mean an administration , """ xum nuumtn wiki a "" ""- er., u umi. u. una imiuauj
throughout tho Territory is tho view tleman from Illionis to accompany him passed up to tlio President nnd
by Secretary' ' outside, presumably for tho purposo of tary of the interior.
There ib nothing in tho Organic Act to I having his head punchcdl" Not even the suggestion that tho men
prevent mainlandors from being "That," continued McCnndlcss, "js supposed to bo his most ardent local
pointed to every position under tho a sample of what wo would havo horo supporters wcro throwing him down,
Governor except secretary of tho Terri- in government by commission. Tho uindo tho Governor show any special
and naturally if tho law wore gentleman from Kentucky would 'tercst in tho Tumpus, which centers
clin'nged to allow a mainland governor ways bo inviting tho gontleman from, around his name. "Tho fact that somo
it would also ho changed to allow a Illinois to como outsldo and havo his 0f tho most prominent of tlio Frcar
mninlandcr for secretary, tho two of- head punched. Of course, I refer to a mcn nro -negotiating with Kuhiq for
flees being interchangeable at times 'government by appointed commission. somo sort 0f n "compromise" of tho
"Hawaii would 'bo tho finest placo I co very little difference between party difficulties, indicated to many that
of all for sending politicians to tako tivo commission government and a tno gaj,j supposed Frear men wcro
jobs," remarked tho secretary. "All board of supervisors, although somo reaJy to buy Kuhio' support next
department heads might be main- reople get thorn mixed up all tho timo. emuer at tlio cost of throwing down
landers and probably would be. Every I "As to the liomesteading conditions, jrcar uut tho Governor does not seem
job in the Capitol, from clerkships up,U know very little of tho government's to D0 -worried.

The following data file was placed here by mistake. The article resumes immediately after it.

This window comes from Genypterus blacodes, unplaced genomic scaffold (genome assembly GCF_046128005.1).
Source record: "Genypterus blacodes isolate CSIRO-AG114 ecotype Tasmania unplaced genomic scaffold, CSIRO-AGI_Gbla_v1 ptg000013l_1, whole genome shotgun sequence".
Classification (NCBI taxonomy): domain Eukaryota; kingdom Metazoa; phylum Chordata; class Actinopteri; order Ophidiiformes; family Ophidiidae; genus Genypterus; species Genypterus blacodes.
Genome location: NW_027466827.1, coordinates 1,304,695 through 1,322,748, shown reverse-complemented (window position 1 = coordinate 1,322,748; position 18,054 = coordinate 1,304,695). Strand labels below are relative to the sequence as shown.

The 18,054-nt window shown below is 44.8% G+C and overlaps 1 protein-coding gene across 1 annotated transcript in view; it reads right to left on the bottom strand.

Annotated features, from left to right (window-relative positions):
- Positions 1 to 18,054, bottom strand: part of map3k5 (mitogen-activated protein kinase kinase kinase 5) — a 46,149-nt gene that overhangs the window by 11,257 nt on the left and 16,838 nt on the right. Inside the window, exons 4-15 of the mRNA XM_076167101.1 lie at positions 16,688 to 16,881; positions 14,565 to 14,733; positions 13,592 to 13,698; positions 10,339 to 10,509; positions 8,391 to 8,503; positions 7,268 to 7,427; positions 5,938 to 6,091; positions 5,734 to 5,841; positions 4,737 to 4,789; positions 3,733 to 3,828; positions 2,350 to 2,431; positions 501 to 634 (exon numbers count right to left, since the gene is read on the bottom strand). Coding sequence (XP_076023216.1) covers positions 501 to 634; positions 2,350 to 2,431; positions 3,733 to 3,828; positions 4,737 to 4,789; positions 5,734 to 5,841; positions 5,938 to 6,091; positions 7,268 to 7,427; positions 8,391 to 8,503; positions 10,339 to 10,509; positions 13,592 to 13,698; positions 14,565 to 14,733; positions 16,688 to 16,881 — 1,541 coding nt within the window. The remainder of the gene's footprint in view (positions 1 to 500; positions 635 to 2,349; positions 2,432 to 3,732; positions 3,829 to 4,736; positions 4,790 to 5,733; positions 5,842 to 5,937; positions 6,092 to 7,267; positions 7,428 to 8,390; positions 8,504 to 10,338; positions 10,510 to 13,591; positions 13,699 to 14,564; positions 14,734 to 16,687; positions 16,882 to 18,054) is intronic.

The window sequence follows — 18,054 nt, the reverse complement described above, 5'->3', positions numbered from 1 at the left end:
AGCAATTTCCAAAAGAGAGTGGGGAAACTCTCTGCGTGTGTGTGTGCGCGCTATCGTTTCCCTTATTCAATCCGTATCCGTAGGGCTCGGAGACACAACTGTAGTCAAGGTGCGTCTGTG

would bo opou to maiulandurs. 1 think policies. A specific incident of it with hj jiavo iaa a very DUgy day " ho
tho people of tho Territory aro almost ! which I nm acquainted is in the Wai- Baid ,ato ve8tcrdny afternoon, "and am
unanimous in opposition to this anno district whero land was withdrawn - ,',. tn,,A ,viM. wlmt u nint
sition of Mr. Kinney's."
Unfair, Says Cooko.
J. P. Cooko expressed no surpriso at
somo of Kinney's views. "I know of
them long ago, nnd had it out with
him iu argument," ho said. "But as
to tlio governorship proposition, I am
surprised. Ho is certainly wrong
there. Tho peoplo horo aro practically
unanimous ngainst his view."
Mr. Cooku disapproved of Kinney's
expressions almost entirely. "As to
that land leaso," said Mr. Cooke, "I
2. Eft. MH?ffl '
good fnith. Tho ono dollar leaso prop
ositiun to which ho refers was his own
proposal, if I remember rightly. It
was handed to tho land board by him
and adopted on his say so, and now ho
roasts it and says it is a disappointment,
though ns a mnttor of fact it
hasn't been tried long enough yet to
show whether it is a success or not.
That ib my recollection nf the deal and
I do not tninK it loir of Mr. Kinnoy
to reior to it ns lio does under theso
At Mr. Cooko 's suggestion, his recollection
of tho transaction, which was a